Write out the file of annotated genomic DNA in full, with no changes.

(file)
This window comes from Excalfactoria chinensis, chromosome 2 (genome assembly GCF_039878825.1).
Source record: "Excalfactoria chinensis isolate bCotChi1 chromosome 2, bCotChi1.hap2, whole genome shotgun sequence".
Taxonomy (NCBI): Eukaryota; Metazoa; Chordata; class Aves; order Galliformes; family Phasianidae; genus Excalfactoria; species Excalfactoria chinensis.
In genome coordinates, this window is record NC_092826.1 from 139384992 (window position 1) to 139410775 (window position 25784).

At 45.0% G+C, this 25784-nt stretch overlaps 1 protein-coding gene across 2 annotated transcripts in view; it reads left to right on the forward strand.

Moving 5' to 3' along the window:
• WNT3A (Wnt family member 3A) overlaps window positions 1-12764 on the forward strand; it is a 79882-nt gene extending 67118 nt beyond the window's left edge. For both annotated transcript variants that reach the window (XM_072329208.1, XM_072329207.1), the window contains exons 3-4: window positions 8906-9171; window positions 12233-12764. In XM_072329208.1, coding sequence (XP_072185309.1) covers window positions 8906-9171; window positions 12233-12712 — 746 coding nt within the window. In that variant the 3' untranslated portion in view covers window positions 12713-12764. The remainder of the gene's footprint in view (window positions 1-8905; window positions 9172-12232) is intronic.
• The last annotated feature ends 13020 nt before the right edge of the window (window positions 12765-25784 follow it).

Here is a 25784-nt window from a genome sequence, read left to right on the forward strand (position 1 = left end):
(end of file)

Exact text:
This window comes from Excalfactoria chinensis, chromosome 2 (genome assembly GCF_039878825.1).
Source record: "Excalfactoria chinensis isolate bCotChi1 chromosome 2, bCotChi1.hap2, whole genome shotgun sequence".
Taxonomy (NCBI): Eukaryota; Metazoa; Chordata; class Aves; order Galliformes; family Phasianidae; genus Excalfactoria; species Excalfactoria chinensis.
In genome coordinates, this window is record NC_092826.1 from 139384992 (window position 1) to 139410775 (window position 25784).

At 45.0% G+C, this 25784-nt stretch overlaps 1 protein-coding gene across 2 annotated transcripts in view; it reads left to right on the forward strand.

Moving 5' to 3' along the window:
• WNT3A (Wnt family member 3A) overlaps window positions 1-12764 on the forward strand; it is a 79882-nt gene extending 67118 nt beyond the window's left edge. For both annotated transcript variants that reach the window (XM_072329208.1, XM_072329207.1), the window contains exons 3-4: window positions 8906-9171; window positions 12233-12764. In XM_072329208.1, coding sequence (XP_072185309.1) covers window positions 8906-9171; window positions 12233-12712 — 746 coding nt within the window. In that variant the 3' untranslated portion in view covers window positions 12713-12764. The remainder of the gene's footprint in view (window positions 1-8905; window positions 9172-12232) is intronic.
• The last annotated feature ends 13020 nt before the right edge of the window (window positions 12765-25784 follow it).

Here is a 25784-nt window from a genome sequence, read left to right on the forward strand (position 1 = left end):